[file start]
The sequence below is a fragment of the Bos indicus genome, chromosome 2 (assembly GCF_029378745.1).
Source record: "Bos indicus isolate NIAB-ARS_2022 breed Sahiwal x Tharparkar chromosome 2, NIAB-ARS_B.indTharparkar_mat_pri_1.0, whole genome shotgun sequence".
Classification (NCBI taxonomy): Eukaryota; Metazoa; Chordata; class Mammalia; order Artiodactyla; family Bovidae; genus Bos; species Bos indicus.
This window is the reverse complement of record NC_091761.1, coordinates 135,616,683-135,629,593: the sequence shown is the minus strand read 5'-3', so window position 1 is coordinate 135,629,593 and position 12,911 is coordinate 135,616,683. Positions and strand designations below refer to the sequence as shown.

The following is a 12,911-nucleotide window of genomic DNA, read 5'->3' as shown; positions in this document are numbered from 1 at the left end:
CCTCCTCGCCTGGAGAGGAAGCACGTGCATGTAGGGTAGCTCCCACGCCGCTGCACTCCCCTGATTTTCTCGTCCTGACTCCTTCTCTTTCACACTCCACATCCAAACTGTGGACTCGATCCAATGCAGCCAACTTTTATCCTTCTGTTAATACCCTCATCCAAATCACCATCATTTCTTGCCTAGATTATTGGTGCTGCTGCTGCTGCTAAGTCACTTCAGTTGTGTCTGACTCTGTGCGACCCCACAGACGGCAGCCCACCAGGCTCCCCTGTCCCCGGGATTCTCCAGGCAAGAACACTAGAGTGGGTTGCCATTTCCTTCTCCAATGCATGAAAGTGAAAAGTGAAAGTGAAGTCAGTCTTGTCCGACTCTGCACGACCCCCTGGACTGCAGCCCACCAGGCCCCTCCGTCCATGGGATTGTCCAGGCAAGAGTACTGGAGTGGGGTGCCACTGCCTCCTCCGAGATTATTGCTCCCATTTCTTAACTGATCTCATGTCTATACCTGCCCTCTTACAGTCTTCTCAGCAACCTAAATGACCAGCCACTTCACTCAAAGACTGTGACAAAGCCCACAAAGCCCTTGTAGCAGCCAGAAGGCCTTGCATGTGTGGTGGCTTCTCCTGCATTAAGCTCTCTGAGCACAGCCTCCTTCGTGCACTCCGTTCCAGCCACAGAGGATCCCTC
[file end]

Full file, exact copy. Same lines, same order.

The sequence below is a fragment of the Bos indicus genome, chromosome 2 (assembly GCF_029378745.1).
Source record: "Bos indicus isolate NIAB-ARS_2022 breed Sahiwal x Tharparkar chromosome 2, NIAB-ARS_B.indTharparkar_mat_pri_1.0, whole genome shotgun sequence".
Classification (NCBI taxonomy): Eukaryota; Metazoa; Chordata; class Mammalia; order Artiodactyla; family Bovidae; genus Bos; species Bos indicus.
This window is the reverse complement of record NC_091761.1, coordinates 135,616,683-135,629,593: the sequence shown is the minus strand read 5'-3', so window position 1 is coordinate 135,629,593 and position 12,911 is coordinate 135,616,683. Positions and strand designations below refer to the sequence as shown.

The following is a 12,911-nucleotide window of genomic DNA, read 5'->3' as shown; positions in this document are numbered from 1 at the left end:
CCTCCTCGCCTGGAGAGGAAGCACGTGCATGTAGGGTAGCTCCCACGCCGCTGCACTCCCCTGATTTTCTCGTCCTGACTCCTTCTCTTTCACACTCCACATCCAAACTGTGGACTCGATCCAATGCAGCCAACTTTTATCCTTCTGTTAATACCCTCATCCAAATCACCATCATTTCTTGCCTAGATTATTGGTGCTGCTGCTGCTGCTAAGTCACTTCAGTTGTGTCTGACTCTGTGCGACCCCACAGACGGCAGCCCACCAGGCTCCCCTGTCCCCGGGATTCTCCAGGCAAGAACACTAGAGTGGGTTGCCATTTCCTTCTCCAATGCATGAAAGTGAAAAGTGAAAGTGAAGTCAGTCTTGTCCGACTCTGCACGACCCCCTGGACTGCAGCCCACCAGGCCCCTCCGTCCATGGGATTGTCCAGGCAAGAGTACTGGAGTGGGGTGCCACTGCCTCCTCCGAGATTATTGCTCCCATTTCTTAACTGATCTCATGTCTATACCTGCCCTCTTACAGTCTTCTCAGCAACCTAAATGACCAGCCACTTCACTCAAAGACTGTGACAAAGCCCACAAAGCCCTTGTAGCAGCCAGAAGGCCTTGCATGTGTGGTGGCTTCTCCTGCATTAAGCTCTCTGAGCACAGCCTCCTTCGTGCACTCCGTTCCAGCCACAGAGGATCCCTC